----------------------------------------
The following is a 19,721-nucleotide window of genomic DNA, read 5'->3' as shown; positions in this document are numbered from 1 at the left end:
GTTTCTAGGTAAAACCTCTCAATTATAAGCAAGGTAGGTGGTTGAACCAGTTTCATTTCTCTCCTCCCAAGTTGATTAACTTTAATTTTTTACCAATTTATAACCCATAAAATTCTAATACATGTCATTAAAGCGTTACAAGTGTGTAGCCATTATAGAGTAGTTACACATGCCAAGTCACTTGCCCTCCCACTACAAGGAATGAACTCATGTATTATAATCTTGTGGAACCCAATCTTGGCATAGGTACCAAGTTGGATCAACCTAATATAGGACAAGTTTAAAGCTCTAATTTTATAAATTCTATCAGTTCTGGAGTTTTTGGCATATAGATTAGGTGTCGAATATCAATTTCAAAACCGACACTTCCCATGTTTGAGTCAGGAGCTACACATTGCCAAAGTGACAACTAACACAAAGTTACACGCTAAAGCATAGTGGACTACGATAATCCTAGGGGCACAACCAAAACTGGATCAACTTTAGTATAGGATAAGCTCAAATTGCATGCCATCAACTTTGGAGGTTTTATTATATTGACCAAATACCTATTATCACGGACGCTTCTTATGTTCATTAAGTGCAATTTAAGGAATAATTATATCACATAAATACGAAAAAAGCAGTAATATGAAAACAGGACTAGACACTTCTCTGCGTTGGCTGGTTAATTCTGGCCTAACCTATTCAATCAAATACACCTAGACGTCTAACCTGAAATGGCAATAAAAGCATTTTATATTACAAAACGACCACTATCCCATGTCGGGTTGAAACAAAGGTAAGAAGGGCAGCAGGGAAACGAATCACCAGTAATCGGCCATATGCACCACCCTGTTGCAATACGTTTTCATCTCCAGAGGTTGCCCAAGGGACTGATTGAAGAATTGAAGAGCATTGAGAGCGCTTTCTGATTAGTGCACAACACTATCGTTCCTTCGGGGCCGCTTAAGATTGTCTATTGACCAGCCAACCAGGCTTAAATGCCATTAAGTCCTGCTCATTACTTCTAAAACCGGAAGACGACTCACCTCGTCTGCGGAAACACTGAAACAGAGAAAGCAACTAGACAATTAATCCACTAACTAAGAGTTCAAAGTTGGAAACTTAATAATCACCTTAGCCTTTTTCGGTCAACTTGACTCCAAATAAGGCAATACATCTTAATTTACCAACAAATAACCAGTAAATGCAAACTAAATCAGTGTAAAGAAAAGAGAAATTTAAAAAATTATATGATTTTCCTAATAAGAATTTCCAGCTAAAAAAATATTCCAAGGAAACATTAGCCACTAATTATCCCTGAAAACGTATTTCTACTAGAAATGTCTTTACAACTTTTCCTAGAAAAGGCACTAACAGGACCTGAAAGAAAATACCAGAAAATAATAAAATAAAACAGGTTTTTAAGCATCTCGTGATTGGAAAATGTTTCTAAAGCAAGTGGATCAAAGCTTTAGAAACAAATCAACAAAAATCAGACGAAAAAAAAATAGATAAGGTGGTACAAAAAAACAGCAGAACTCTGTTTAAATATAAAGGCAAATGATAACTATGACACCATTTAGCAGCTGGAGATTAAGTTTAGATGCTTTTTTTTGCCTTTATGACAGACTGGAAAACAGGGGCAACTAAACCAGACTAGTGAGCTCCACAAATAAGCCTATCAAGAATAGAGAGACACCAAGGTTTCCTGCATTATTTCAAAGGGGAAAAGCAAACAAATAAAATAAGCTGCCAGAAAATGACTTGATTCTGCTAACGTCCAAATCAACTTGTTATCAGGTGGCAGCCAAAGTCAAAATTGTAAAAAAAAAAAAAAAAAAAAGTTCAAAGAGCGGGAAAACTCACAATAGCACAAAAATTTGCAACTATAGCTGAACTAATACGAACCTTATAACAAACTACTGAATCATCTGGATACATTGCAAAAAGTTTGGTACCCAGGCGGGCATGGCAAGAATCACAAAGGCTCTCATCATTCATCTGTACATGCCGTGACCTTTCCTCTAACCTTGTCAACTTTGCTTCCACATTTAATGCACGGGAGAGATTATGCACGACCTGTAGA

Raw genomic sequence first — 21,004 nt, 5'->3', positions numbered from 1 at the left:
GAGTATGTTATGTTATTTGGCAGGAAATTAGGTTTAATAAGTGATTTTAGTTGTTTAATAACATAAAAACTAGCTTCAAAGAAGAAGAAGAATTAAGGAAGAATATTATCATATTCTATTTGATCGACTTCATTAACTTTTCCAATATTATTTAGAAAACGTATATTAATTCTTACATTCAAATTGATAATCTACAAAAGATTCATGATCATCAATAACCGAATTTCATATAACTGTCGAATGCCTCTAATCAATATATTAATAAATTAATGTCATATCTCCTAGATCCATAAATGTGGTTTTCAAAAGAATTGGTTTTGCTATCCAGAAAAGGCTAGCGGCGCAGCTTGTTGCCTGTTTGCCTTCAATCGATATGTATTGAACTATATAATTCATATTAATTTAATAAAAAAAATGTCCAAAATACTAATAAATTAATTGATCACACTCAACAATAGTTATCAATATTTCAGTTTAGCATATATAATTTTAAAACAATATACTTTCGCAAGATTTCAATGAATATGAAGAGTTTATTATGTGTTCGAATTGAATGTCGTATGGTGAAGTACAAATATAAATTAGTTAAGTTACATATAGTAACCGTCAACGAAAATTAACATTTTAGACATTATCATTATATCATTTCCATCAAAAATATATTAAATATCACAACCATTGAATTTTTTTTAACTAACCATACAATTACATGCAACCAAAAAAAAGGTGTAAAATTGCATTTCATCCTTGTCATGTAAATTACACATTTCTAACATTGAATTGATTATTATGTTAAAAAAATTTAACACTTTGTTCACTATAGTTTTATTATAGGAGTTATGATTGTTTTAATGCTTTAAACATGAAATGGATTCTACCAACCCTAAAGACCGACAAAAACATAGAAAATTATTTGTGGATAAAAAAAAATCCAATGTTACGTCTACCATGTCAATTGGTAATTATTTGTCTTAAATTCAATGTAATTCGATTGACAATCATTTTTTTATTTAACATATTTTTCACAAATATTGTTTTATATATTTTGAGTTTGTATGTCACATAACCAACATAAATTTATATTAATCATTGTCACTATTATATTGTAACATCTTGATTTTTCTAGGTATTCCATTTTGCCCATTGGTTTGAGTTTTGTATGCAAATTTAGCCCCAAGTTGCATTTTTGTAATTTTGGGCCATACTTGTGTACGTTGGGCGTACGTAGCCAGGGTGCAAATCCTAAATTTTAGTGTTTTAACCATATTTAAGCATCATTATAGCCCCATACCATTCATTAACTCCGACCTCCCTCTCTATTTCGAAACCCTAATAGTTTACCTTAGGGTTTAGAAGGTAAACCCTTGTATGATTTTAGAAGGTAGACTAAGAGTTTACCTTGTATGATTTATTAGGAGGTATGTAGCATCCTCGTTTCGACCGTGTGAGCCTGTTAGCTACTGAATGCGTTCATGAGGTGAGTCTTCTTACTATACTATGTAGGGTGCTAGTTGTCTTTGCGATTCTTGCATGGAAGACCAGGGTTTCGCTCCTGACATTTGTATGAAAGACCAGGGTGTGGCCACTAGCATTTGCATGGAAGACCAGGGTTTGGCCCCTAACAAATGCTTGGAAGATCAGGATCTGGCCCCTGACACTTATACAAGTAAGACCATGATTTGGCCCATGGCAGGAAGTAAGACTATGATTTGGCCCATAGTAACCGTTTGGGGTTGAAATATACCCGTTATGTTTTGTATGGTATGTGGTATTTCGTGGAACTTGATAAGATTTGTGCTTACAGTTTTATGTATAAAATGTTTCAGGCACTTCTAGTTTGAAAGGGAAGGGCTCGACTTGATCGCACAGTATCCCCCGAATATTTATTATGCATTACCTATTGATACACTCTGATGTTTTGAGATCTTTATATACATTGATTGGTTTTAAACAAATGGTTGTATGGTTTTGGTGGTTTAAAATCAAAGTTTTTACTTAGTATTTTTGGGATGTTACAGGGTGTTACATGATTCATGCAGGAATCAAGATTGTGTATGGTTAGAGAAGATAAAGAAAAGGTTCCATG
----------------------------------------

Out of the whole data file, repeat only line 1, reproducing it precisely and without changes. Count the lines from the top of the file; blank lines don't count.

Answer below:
The following is a 19,721-nucleotide window of genomic DNA, read 5'->3' as shown; positions in this document are numbered from 1 at the left end: